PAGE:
Saturday, February 21, 2004

# 2/21/2004 09:41:00 pm - Starting on Undecidability

I am reading the first section of Enderton's "Chapter 3: Undecidability" and trying to finish Homework Assignment 10. While attempting to answer a question* in the assignment, I searched the web for the definition of "descending chain" (I was hoping to understand the term better) and came upon a file which contained a solution to the question I was trying to solve! From the address of the file, I was able to find a webpage from the University of Ottawa that was using Enderton's "A Mathematical Introduction to Logic" as a textbook for a logic course. The page contained answer files to some problems found in Enderton's book! This was what I have been looking for since I started attempting problems in Enderton's book. It's nice to have model solutions as a reference. I have provided the link to this page in my mathematical logic page.

*The question is:

Consider a language with a two-place predicate symbol **<**, and let B = (N;<) be the structure consisting of the natural numbers with their usual ordering. Show that there is some A elementarily equivalent to B such that **<**^{A} has a descending chain. (That is, there must be a_{0},a_{1},... in |A| such that < a_{i+1},a_{i} > Î **<**^{A} for all i.) Suggestion: Apply the compactness theorem.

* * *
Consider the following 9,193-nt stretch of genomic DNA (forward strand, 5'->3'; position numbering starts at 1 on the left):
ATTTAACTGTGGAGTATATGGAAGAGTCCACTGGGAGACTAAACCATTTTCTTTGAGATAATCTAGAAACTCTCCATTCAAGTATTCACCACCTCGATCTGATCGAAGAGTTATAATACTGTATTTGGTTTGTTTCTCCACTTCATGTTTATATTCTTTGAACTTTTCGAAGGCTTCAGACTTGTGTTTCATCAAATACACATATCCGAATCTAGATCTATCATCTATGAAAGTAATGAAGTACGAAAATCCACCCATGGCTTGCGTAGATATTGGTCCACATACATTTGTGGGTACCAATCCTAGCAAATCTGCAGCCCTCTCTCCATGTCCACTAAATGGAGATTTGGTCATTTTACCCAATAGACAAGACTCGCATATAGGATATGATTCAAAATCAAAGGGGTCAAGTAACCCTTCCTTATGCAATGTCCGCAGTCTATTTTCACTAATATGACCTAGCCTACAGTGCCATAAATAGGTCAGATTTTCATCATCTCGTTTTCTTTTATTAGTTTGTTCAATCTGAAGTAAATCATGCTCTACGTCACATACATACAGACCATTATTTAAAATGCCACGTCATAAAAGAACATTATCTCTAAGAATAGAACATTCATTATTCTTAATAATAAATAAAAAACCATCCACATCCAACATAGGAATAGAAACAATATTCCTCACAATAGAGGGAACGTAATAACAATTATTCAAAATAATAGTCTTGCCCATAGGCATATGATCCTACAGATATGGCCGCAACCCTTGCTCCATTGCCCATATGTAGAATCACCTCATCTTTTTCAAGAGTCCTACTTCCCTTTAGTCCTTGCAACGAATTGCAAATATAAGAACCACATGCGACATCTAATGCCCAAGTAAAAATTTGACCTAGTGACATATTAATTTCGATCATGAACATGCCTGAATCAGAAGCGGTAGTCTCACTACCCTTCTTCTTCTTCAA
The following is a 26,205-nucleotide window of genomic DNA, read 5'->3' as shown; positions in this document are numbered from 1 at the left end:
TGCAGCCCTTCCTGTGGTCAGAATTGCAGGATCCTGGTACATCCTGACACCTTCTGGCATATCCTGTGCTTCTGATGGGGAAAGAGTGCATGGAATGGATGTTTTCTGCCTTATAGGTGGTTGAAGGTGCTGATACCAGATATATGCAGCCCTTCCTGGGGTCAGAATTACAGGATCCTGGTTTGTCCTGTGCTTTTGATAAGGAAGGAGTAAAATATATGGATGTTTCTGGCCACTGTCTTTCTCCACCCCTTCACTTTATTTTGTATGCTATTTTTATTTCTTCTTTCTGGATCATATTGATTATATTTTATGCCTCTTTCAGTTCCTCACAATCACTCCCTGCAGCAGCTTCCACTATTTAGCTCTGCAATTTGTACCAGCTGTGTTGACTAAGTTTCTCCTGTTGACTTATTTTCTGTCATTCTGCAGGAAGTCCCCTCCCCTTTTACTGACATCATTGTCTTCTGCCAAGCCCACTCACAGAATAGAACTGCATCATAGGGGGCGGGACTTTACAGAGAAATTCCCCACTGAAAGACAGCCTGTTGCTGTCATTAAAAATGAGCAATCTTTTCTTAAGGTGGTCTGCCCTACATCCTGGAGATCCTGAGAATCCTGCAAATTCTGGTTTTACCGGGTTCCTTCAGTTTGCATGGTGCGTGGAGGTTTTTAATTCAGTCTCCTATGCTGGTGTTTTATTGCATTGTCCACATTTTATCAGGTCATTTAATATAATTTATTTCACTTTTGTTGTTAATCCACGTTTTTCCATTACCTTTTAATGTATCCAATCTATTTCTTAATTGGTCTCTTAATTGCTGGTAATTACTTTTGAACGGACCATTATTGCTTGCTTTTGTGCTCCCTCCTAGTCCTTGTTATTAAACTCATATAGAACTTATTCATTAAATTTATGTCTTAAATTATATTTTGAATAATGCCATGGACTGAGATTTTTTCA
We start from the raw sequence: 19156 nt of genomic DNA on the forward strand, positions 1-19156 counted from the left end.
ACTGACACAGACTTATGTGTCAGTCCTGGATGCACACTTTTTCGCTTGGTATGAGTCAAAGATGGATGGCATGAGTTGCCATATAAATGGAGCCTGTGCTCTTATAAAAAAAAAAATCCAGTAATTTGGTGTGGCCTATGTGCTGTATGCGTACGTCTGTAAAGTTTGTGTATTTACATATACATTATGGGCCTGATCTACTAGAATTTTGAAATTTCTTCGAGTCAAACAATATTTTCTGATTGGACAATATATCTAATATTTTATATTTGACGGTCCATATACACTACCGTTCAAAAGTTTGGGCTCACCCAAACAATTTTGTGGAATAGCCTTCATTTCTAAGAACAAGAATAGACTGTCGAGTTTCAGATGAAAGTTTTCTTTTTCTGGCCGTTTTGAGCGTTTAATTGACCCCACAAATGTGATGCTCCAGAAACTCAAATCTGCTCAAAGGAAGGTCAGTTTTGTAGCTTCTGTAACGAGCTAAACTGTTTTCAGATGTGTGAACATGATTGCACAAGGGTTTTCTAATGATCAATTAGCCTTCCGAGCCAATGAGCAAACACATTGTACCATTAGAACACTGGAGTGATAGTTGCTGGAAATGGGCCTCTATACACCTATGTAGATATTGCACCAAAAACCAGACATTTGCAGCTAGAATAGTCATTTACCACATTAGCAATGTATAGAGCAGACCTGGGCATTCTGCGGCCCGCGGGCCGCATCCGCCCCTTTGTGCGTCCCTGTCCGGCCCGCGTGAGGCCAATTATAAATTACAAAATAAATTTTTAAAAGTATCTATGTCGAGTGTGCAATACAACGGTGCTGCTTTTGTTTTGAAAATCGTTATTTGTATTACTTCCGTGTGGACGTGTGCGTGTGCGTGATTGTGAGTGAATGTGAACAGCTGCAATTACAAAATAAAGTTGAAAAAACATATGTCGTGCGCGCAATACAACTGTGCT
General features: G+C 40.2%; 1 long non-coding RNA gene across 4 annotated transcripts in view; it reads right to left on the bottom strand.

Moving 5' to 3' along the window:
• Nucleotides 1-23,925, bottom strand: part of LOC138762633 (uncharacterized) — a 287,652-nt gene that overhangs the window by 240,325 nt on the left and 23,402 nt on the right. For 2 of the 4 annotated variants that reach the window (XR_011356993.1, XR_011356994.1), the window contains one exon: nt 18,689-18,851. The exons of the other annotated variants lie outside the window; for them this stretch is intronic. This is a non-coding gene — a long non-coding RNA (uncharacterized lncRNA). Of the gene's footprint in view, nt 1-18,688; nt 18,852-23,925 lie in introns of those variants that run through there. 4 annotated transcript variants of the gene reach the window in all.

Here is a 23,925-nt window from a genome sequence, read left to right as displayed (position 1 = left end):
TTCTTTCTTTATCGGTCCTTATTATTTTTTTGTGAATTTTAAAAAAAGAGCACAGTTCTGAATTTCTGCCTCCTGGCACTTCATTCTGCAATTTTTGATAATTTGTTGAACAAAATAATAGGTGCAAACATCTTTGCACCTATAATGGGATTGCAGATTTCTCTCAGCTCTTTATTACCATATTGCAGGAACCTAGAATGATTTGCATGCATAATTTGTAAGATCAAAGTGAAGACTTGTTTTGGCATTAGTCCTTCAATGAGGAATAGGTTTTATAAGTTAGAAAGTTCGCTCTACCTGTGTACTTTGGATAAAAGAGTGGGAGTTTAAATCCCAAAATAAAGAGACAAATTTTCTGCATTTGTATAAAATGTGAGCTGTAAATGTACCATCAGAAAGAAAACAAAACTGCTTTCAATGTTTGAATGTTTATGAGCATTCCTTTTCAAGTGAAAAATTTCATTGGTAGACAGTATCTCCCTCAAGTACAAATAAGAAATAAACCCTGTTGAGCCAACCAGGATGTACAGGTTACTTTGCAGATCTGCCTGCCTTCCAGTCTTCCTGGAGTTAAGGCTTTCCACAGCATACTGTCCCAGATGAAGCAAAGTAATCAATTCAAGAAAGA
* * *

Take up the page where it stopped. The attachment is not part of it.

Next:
To do: Complete Homework Assignment 10.

Random comment: This progress update page is a good thing for me because it helps me to stay focused on acheiving my goal.

Monday, February 02, 2004

# 2/02/2004 09:35:00 pm - Models of Theories

I have just read Section 2.6 (Models of Theories) of

Enderton's book. I skipped the last two theorems in this section because it makes references to parts of mathematics that I do not understand, e.g. algebraically closed fields. According to my tutor (I managed to get a logician from the Mathematics Department at NUS to teach me mathematical logic for free!) YY, I can go on to Enderton's chapter on Undecidability ( This chapter contains the proofs of Godel's Incompleteness Theorems! Finally!) after I'm done with Section 2.6. Although the chapter on Undecidability will make reference to Section 2.7 (which I have not read), I should come back to it later since it is important to move on and get a sense of progress at this point in time. Yippee!

To do: Write about Skolem's paradox and the limitations of first order logic.

Random gripe: Why do most logic textbooks have the word "elementary" or "introduction" in them when clearly there is nothing elementary (in the sense of simple) about the subject matter the author is introducing in his book? One would also expect "introduction" books to be gentle primers, but not so for the logic books I've come across. Maybe this has to do with the nature of the beast called "mathematical logic".

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